Growth Trends for Related Jobs
The first few weeks at any new job can be stressful because you're under scrutiny and must adapt to a new position and work environment. The solution lies in preparation, which means learning everything about a company's business philosophy, dress code and operations before you start there. Your strongest allies will be your new co-workers, who have faced similar issues and can give you valuable advice. Getting to know them before you start work can help you hit the ground running when you begin your new job.
Check Your Appearance
The definition of "professional dress" depends on the company that hires you. It's a good idea to find what employees normally wear before starting your new job. This way, you won't embarrass yourself by wearing formal dress in a casual environment, or vice versa.
One of the most time-consuming parts of any new job is filling out paperwork such as direct deposit, health insurance and tax withholding documents. Contact the human resources department before you start your job to see if you can take care of paperwork ahead of time. This will simplify the process and allow you to spend more time focusing on your work when you begin your job. When you're dropping off paperwork, this is also the time to pick up employee handbooks, organizational charts and other relevant orientation materials.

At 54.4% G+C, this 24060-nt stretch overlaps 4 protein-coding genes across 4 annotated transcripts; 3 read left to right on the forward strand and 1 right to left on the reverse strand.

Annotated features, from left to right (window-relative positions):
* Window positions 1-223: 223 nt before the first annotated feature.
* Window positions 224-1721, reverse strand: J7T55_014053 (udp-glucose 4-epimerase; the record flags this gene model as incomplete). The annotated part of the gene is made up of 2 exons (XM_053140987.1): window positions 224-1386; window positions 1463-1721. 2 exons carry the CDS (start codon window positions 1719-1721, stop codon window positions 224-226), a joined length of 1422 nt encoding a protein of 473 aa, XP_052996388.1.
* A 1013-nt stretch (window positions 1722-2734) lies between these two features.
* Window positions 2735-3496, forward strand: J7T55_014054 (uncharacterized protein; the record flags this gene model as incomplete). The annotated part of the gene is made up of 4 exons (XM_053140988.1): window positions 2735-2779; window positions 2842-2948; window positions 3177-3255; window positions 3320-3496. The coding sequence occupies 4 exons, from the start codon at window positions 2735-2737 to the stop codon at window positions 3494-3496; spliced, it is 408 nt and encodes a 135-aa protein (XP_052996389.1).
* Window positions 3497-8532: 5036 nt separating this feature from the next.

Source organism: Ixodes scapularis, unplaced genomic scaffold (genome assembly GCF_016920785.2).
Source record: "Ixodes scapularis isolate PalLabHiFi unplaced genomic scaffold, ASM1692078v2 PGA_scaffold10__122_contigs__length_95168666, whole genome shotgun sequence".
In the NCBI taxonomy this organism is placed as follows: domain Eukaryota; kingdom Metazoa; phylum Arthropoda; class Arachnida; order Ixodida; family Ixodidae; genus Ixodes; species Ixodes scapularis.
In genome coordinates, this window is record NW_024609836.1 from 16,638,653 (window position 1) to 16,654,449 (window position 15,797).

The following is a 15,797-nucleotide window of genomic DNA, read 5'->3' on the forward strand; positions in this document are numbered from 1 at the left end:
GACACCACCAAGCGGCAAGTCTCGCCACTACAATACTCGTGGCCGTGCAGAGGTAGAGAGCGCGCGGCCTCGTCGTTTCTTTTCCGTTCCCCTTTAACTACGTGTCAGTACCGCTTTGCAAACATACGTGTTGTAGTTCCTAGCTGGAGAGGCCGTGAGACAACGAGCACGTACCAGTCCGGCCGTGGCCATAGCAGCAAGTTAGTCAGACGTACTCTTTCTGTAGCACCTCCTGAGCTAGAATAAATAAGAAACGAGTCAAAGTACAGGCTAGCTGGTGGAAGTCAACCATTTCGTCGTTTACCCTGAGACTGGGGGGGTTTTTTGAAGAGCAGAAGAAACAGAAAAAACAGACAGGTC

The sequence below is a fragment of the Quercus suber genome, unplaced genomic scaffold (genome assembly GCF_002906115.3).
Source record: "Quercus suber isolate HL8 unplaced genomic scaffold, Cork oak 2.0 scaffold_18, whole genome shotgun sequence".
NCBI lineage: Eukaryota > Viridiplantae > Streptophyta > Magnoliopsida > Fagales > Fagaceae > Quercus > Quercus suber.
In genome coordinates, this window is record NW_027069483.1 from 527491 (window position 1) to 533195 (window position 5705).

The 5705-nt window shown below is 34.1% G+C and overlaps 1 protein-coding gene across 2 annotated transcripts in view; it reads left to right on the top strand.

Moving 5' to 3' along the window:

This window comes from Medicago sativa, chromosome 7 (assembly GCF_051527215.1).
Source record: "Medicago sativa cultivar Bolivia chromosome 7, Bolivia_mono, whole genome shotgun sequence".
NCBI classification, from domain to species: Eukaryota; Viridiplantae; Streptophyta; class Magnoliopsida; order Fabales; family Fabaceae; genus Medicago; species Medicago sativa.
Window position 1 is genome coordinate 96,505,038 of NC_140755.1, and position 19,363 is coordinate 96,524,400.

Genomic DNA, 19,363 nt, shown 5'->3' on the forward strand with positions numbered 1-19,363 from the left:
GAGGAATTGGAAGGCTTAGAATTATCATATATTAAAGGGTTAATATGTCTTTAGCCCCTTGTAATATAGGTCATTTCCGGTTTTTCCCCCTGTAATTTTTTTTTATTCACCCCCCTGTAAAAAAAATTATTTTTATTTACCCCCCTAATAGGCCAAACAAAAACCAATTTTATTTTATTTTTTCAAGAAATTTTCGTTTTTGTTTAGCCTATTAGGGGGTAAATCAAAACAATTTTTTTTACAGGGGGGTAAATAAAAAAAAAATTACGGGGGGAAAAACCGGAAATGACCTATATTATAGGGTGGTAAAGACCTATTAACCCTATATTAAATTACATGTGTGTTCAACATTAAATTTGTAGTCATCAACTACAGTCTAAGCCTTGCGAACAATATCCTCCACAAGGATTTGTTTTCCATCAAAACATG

Meet Your Teammates
There's natural curiosity in any office about an incoming employee. Requesting coffee or lunch meetings with a couple of your new co-workers is an ideal way to break the ice before starting your job. Sharing ideas in an informal setting will help you build relationships early on. A quick series of e-mail or phone exchanges is a useful alternative if your schedule doesn't allow one-on-one meetings.
Research the Company
Spend some time before you begin your job doing additional research on the company, its culture, growth strategy and market. When you meet new colleagues, have them brief you about upcoming projects. Learn what your boss values the most. This kind of preparation will help smooth your transition in your first days and weeks on the job.
Update Your Network
There are always loose ends to tie up before starting your new position, whether you're changing jobs or re-entering the workforce after a prolonged layoff. Either way, everyone in your professional network should know of your new status. Send emails to all relevant parties such as former associates and clients as well as thank-you notes to recruiters and others who helped you land the job.
Ralph Heibutzki's articles have appeared in the "All Music Guide," "Goldmine," "Guitar Player" and "Vintage Guitar." He is also the author of "Unfinished Business: The Life & Times Of Danny Gatton," and holds a journalism degree from Michigan State University.
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